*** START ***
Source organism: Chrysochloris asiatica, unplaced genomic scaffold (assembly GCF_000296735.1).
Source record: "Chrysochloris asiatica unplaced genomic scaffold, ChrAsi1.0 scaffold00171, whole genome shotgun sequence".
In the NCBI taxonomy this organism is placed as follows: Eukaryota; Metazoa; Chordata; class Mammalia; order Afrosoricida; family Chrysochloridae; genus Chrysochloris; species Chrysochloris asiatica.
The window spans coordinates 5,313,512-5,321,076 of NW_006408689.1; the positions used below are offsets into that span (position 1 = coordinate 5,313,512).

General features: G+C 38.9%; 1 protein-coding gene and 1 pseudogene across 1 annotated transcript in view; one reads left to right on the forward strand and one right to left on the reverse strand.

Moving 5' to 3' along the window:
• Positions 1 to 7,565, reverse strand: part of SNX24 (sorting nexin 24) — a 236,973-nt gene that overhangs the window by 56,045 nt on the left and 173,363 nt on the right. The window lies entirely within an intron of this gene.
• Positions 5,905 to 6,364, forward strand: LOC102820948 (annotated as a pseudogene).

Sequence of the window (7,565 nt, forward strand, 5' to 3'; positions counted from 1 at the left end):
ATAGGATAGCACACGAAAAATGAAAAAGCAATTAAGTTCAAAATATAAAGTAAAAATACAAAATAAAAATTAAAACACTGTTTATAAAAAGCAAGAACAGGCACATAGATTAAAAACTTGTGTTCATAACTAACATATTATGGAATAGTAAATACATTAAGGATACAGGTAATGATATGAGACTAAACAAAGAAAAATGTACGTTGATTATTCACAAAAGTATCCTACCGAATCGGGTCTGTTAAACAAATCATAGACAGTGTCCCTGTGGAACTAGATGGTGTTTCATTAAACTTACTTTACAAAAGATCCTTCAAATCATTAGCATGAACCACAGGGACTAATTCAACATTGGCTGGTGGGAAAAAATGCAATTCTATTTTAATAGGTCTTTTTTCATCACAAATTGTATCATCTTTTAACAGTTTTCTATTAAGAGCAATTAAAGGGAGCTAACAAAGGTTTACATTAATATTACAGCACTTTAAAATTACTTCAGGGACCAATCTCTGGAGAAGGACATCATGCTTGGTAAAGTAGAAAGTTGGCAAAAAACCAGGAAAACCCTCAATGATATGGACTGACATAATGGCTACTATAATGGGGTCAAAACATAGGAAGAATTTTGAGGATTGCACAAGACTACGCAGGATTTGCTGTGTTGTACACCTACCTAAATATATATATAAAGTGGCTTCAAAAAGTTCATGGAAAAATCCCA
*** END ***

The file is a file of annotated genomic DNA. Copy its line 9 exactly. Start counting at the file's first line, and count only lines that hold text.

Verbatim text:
Sequence of the window (7,565 nt, forward strand, 5' to 3'; positions counted from 1 at the left end):